Seattle's public schools will shut their doors for at least two weeks starting Thursday, a first for a major public school district in the US, as officials in the state of Washington enforce more drastic measures to stop the spread of the novel coronavirus.
In a letter to students' families Wednesday, school district officials described the closures as a "necessary action" that aimed to "disrupt widespread infection." The district includes 104 schools with 53,627 students.
"The decision to close the district was extremely difficult," the letter said. "We know that closing our schools will impact our most vulnerable families and we recognize that working families depend on the consistency and predictability of supports and services our schools offer. We are working with partners and the city to determine how to best mitigate the impact closing schools will have on working families."
The decision comes after Washington Gov. Jay Inslee banned gatherings and events of more than 250 people in three counties, including King County — where Seattle is located and which has been the hardest hit by the outbreak.
"This is something that none of us ever expected to face as school leaders," Superintendent Denise Juneau said during a press conference. "This is really an unprecedented time."
As of Wednesday, more than 200 people in the state have tested positive for COVID-19, the disease caused by a novel coronavirus first identified late last year in Wuhan, China, and 24 have died. Twenty-two of those deaths and 191 cases were in King County, where an outbreak at the Life Care Center nursing facility in Kirkland has killed 20 elderly residents.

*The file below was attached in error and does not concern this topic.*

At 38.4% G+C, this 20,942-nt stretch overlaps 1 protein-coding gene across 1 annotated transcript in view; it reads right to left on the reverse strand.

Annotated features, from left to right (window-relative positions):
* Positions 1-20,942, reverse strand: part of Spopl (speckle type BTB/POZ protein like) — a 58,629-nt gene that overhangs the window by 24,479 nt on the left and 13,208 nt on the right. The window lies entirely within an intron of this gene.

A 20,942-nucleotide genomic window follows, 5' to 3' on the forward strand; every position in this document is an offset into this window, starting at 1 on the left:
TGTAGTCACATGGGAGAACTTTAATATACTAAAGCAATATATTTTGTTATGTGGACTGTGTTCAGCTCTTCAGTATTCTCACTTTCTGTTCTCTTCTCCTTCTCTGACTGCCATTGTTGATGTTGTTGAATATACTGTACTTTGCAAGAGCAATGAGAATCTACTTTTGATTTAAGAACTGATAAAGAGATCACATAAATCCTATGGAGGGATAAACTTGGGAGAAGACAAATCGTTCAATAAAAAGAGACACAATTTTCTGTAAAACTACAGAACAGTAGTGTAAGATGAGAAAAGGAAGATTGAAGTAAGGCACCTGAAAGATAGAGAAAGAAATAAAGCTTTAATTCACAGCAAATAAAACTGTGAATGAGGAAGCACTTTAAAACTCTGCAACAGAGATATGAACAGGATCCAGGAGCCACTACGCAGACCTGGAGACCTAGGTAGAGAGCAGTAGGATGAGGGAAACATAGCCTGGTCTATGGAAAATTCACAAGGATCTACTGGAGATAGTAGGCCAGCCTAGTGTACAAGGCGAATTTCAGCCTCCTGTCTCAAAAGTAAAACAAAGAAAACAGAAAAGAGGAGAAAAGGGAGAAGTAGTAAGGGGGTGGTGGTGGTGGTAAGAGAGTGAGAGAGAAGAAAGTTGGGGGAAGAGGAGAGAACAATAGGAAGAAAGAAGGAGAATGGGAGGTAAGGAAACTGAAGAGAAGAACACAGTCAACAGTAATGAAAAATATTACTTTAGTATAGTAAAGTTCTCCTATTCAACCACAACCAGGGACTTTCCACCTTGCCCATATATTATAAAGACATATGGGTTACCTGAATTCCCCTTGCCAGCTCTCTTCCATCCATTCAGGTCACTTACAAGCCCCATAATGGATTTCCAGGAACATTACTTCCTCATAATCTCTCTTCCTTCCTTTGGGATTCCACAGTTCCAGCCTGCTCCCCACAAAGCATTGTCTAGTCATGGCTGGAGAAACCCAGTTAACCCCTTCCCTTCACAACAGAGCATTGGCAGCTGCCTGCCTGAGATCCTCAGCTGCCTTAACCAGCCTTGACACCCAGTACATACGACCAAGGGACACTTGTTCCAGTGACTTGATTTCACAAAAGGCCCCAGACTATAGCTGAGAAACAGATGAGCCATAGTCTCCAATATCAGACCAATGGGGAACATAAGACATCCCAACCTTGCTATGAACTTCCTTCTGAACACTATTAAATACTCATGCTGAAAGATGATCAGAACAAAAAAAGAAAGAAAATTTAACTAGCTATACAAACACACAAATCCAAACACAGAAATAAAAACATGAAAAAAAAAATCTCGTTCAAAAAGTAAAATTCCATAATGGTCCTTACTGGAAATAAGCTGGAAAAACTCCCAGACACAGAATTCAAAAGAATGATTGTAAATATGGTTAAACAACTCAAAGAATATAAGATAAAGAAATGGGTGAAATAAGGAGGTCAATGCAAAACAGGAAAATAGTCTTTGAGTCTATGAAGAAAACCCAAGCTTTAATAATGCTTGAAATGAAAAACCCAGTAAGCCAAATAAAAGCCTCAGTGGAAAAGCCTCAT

Beginning Thursday, all school building activities in the district, including childcare and health services, will be canceled until further notice.
"We have been following the guidance of Public Health Seattle and King County and implementing preventive and responsive strategies, but in light of Governor Inslee’s request that all citizens practice measures to slow the spread of COVID-19, it is now time for the district to act swiftly," the district said.
Juneau said the district would not be offering online education as many universities across the country, including the University of Washington, have resorted to due to a large number of families in the district who do not have computers or internet at home.
Juneau said staff would be working on take-home learning materials for students to work on for the time being.
"It does not take the place of instruction in a classroom so there will be a gap that we will need to fill eventually," she said.
Previously, district officials had said they wanted to keep the schools open in order to support students, some of whom rely on the district for meals and health care. On Tuesday, a staff member tested positive for the disease.
"While children appear to be more protected from extreme symptoms, adults, including our educators and employees, need support and protection as well," the district said.
Officials planned to put in place an emergency food plan for students by Monday and were working on ways they could provide child care for families who need it, Juneau said.
It was unclear whether the district would be able to reopen after two weeks, Juneau said, adding that the district would follow the guidance of public health officials and local and state leaders.
"We’ve been thinking about longer term," she said. "We don't know quite what that looks like yet."